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Can Bankruptcy Help Me If I’m Behind on Child Support?

bankruptcy and child supportBankruptcy and Child Support

Bankruptcy can help you with a lot of things. It can help you stop calls from debt collectors. It can help you get a handle on debt that continues to grow even though you are not making any purchases. And it can help you make a positive change to your financial situation once and for all.

But what about bankruptcy and child support? Can it help you if you’re behind on payments? Maybe, but it’s not a simple answer.

Child Support is a Non-Dischargeable Debt

It’s fairly common knowledge that discharge isn’t an option for certain debts when you file for bankruptcy. Child support debts are among those debts. If you must pay child support there is nothing a bankruptcy can do to end that obligation. Child support is a court-ordered obligation and only a court order directly related to the original order to pay can change whether or not and how much you must pay.

Some people hope that if they are behind on their child support payments, bankruptcy will help them eliminate what you owe. After all, back child support payments are a debt?

Unfortunately, this is not the case. Filing for bankruptcy will not change what you owe in child support. It’s a debt that you are not going to get out of paying. And if it goes unpaid, it will continue to add up regardless of what you’ve done to put an end to accumulating debt. In addition to not changing what you owe, unpaid child support can also lead to wage garnishments, interest charges, and suspension of some of your rights.

Despite there being no easy solution when it comes to child support obligations, there are still benefits that occur when you file for bankruptcy.

What do bankruptcy laws have to say about child support?

Bankruptcy and Child Support and Other Domestic Support Obligations

The bankruptcy code addresses domestic support obligations, including child support and alimony. They exist under another legal decree or settlement aside from bankruptcy. Therefore, filing for bankruptcy does not change the essence of the child support agreement.

Child support and other domestic support obligations are considered priority debts. This means the court gives them preference when determining how to divvy up your money. If liquidation occurs, the money will be applied to debt linked to unpaid child support payments before other creditors are paid.

In Chapter 13, any payment plan needs to take into account how much is owed in back child support payments. Ongoing child support obligations are part of your set expenses. You must pay them.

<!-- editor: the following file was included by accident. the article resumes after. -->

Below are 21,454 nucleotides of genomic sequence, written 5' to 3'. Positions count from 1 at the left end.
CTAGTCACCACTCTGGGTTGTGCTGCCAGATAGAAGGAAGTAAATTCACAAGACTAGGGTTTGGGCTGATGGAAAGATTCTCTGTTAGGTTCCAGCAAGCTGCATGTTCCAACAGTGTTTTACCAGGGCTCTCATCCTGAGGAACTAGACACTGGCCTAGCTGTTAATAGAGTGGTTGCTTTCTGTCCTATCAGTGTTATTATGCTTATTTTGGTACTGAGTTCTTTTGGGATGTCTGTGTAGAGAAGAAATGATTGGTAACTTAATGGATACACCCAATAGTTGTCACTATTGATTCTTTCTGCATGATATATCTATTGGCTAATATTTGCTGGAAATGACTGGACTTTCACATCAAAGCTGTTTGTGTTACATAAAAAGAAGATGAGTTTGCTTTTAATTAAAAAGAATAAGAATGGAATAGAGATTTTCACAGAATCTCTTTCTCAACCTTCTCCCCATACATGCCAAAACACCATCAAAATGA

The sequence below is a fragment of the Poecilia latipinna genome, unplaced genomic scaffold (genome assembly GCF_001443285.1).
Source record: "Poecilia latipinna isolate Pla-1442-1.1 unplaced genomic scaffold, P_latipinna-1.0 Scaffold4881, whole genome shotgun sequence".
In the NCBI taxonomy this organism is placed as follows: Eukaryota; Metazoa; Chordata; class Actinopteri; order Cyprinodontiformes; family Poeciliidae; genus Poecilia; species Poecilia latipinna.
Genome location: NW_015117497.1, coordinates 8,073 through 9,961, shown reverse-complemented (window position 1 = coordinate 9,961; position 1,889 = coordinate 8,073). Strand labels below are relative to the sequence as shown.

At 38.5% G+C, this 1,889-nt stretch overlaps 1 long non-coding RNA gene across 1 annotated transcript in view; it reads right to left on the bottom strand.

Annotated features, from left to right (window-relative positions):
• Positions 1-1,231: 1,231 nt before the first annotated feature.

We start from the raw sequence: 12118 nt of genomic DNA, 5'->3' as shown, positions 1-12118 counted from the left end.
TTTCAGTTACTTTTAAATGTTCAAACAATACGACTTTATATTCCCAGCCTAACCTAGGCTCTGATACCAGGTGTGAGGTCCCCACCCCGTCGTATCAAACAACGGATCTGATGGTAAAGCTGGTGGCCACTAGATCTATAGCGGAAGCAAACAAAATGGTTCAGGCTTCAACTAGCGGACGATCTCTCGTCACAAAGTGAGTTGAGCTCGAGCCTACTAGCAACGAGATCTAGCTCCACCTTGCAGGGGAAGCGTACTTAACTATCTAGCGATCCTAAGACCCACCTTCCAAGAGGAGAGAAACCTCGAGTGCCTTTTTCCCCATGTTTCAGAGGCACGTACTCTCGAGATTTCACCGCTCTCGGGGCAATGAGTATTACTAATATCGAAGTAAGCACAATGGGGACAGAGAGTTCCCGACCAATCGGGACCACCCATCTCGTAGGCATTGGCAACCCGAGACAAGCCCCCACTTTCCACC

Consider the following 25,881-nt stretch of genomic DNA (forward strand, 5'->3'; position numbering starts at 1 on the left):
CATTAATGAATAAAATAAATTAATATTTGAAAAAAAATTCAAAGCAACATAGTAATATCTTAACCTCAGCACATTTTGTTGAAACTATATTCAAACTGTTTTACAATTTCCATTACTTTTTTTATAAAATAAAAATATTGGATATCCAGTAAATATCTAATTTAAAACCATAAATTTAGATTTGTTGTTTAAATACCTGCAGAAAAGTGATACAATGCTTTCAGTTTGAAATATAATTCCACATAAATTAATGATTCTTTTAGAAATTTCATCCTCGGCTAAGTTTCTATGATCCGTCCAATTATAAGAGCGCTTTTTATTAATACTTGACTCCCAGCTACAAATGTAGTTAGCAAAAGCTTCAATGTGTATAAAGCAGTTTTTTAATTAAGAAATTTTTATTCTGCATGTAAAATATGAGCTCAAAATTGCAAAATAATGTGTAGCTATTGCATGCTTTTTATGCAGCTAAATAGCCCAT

How Can Bankruptcy Help You?

You might be wondering if it’s even worth filing for bankruptcy if child support is your primary debt obligation.

The answer is “It depends.”

If child support is the only thing you owe and you just don’t have enough income to meet your obligations, bankruptcy isn’t going to help. You’re better off speaking to a lawyer about having your child support agreement altered. This would be the case if child support payments were ordered based on income that has changed. For example, let’s say you’re unemployed or you’ve got a lower-paying job. In this case, you’ll need to ask the court to re-apply the formula to determine how much you owe now.

However, if you are dealing with debts other than child support, bankruptcy could be helpful. For instance, let’s say you owe $10,000 on a credit card and $5,000 on medical debt. That’s in addition to your living expenses and what you are obligated to pay in child support each month. You know you must pay the first two debts or risk ruining your credit and having those loans go into default. Those monthly payments make it difficult to afford your child support payments or living expenses each month.

Bankruptcy Frees Up Money to Pay Child Support

In this case, bankruptcy could result in a discharge of $15,000 worth of debt. That means you’ll have the money to meet your child support obligations without concern. It could also mean, under Chapter 13, that a payment plan gets the amount owed on each of those first two debts set without penalties. You’ll end up with a budget that you can stick to each month that helps you pay everything on time and without penalty.

If you’d like to know more about how filing for bankruptcy can help you with child support obligations or you need tips on better managing an out-of-control debt load, we can help. Contact us at the Law Office of Robert M. Geller at 813-254-5696 for more information.

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